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  • FIRST POST
    • Dithering Dad
    • By Dithering Dad 3rd Jul 07, 8:33 PM
    • 4,230Posts
    • 8,150Thanks
    Dithering Dad
    The Mortgage Free Roll Of Honour
    • #1
    • 3rd Jul 07, 8:33 PM
    The Mortgage Free Roll Of Honour 3rd Jul 07 at 8:33 PM
    Welcome to the Mortgage-Free Roll of Honour.

    This is for Mortgage-Free Wannabees who are no longer Wannabees.

    Please report

    a. The date you decided to become a MFW
    b. Mortgage Debt at its highest
    c. Mortgage-Free Date
    d. Your one perl of wisdom.
    e. The MSE Mortgage guides and others that helped you
    f. And if you had a mortgage freedom diary on MFW, a link to it.

    And huge congratulations

    (I thought that we MFW's deserved a roll of honour too )

    PS Please no one else post - let's keep this a pure record of successes


    This Forum Tip was included in MoneySavingExpert's weekly email

    Don't miss out on new deals, loopholes, and vouchers

    Last edited by MSE Andrea; 21-02-2014 at 8:02 PM. Reason: added a p.s. by popular demand
Page 1
    • nearlyrich
    • By nearlyrich 3rd Jul 07, 9:44 PM
    • 13,337 Posts
    • 16,542 Thanks
    nearlyrich
    • #2
    • 3rd Jul 07, 9:44 PM
    • #2
    • 3rd Jul 07, 9:44 PM
    This is a great idea for a sticky thread and I'd like to post my info so here goes:

    a. The date you decided to become a MFW

    October 1992 when we decided to buy this house

    b. Mortgage Debt at its highest

    £67000

    c. Mortgage-Free Date

    October 2000

    d. Your one pearl of wisdom.

    Keep chasing the remortgage deals but watch out for tie in's and penalties and you really can shave years off your expected MFD.

    e. And if you had a mortgage freedom diary on MFW, a link to it.

    Sorry MSE was but a twinkle when we decided to do this but if it's any consolation we didn't get a great deal of enthusiasm from some of the people we know, they thought a mortgage was for 25 years LOL and some of them are still paying standard variable rate whilst sitting on substantial savings.


    Come on guys you can do it and you don't have to stop living to make a difference.
    Last edited by nearlyrich; 03-07-2007 at 9:46 PM.
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    • Martinslovechild
    • By Martinslovechild 3rd Jul 07, 9:46 PM
    • 1,515 Posts
    • 1,567 Thanks
    Martinslovechild
    • #3
    • 3rd Jul 07, 9:46 PM
    • #3
    • 3rd Jul 07, 9:46 PM
    Hiya,

    I'm newly mortgage-free (as of yesterday) !!

    In answer to the questions, I decided to become a MFW in May 2001, at which point my mortgage was £129,000.

    I remember thinking how much of an achievement it would be to become mortgage-free before I hit the big '40'. In 2001, my mortgage had been running for 8 years and would have 17 further years left to run.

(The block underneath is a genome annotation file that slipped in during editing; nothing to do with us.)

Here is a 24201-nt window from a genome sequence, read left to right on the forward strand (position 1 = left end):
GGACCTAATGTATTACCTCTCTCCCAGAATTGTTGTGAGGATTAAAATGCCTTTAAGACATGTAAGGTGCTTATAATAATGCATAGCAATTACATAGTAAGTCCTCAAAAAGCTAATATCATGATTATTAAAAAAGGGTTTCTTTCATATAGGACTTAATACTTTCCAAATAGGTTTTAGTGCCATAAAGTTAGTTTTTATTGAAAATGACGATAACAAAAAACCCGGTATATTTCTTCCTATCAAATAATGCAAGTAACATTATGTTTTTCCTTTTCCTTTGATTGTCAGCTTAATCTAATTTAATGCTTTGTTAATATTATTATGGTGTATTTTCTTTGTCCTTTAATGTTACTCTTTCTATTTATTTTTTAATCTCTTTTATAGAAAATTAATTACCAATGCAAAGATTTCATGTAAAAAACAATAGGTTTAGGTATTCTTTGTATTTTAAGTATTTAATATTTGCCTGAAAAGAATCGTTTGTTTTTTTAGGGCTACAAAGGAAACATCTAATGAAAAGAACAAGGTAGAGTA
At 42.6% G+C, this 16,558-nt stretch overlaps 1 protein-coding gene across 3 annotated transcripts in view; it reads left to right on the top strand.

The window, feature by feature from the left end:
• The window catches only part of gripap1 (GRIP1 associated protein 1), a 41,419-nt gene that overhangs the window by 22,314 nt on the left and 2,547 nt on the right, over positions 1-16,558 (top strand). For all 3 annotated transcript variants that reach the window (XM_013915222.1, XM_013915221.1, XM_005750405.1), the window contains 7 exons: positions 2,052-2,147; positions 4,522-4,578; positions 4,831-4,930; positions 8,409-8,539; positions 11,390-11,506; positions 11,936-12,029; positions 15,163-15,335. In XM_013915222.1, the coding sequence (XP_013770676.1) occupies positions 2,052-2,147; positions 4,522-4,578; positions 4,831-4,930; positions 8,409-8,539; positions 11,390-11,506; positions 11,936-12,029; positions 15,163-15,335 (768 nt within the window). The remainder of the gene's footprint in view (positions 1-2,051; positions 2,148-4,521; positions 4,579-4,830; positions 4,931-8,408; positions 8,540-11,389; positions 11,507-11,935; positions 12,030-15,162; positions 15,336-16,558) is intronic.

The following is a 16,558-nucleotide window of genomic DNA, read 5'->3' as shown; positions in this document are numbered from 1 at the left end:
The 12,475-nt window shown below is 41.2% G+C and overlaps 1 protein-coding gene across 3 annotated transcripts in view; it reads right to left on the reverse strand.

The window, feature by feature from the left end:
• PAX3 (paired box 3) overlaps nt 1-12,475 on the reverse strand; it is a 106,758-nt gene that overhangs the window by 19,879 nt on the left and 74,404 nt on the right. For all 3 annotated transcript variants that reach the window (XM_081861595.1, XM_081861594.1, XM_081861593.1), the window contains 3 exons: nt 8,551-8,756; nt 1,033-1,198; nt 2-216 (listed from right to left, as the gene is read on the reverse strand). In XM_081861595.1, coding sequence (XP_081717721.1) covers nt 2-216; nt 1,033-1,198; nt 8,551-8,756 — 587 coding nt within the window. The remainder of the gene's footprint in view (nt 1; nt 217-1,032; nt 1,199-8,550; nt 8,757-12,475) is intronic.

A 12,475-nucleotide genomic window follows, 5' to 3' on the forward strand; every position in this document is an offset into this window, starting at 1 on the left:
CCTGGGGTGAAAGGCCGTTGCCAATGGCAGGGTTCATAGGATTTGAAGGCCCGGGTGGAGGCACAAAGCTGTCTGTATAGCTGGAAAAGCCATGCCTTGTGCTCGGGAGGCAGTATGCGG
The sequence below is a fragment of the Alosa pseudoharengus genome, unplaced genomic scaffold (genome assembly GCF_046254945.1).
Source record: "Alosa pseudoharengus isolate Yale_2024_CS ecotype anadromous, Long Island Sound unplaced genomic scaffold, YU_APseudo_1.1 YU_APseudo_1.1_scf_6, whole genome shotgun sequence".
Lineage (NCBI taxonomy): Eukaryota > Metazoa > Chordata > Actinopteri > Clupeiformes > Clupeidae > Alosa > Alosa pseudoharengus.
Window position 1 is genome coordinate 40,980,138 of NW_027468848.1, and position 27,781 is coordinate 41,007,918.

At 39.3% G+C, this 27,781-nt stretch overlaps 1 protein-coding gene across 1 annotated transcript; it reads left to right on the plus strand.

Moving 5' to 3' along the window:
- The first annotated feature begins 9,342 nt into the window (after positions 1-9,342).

I telephoned the bank and asked for the monthly cost of reducing the outstanding mortgage term by 1 year, 2 years, 3 years, 5 years, 7 years & 10 years respectively. I can't remember the actual figures quoted but I do remember that reducing the mortgage by 10 years cost an extra £435 per month; this was the option we decided to go for based on a budget I'd done, which determined that we could afford regular overpayments of about £500. This immediately reduced the term to 7 years, which was very good news!!

    I was tied into a mortgage deal at the time which didn't allow overpayments (but bizarrely allowed me to reduce the term thereby having the same effect). There were of course penalties for making any overpayments during the discount term which would last until February 2003.

    In February 2003, I immediately applied for a more flexible mortgage with a different lender which would allow overpayments, underpayments & drawdowns. Again, during the initial period (through to October 2004), I was restricted to making overpayments which were no more than 10% of the outstanding mortgage per annum.

    Around mid-2003, I discovered 'stoozing'; as I would discover, this was to play a very big part in my clearing the mortgage. In 2003, I applied for my first 0% card and discovered just how easy it was to move the borrowed money into my current account, from where I used it to first clear my wife's car loan (remember, I couldn't overpay the mortgage by more than 10% at this time). Once my wife's car loan was fully on 0% (this took 3 credit cards in both mine & my wife's names), I applied for further 0% cards to clear my own car loan. I then ensured that I paid the full 10% mortgage overpayment by borrowing even more cash, all of it at 0%.

    In fact, once the cars were on 0% and I'd repaid the 10% on the mortgage, I decided to keep going - I maxed out on an increasing number of 0% cards. During 2004, I continued to borrow on 0% cards. In fact, when the 10% overpayment restriction eventually expired on the 1st November 2004, I immediately overpaid an amount totalling £51,500 into my mortgage overpayment fund!! At this point, my outstanding mortgage balance fell to just £6,500 - in other words, I was paying just £58 per month in mortgage interest, compared to the £326 that I should have been paying!! I was saving £268 a month in interest and an extra £3216 was being paid off my mortgage each year as a result of 0% cards!!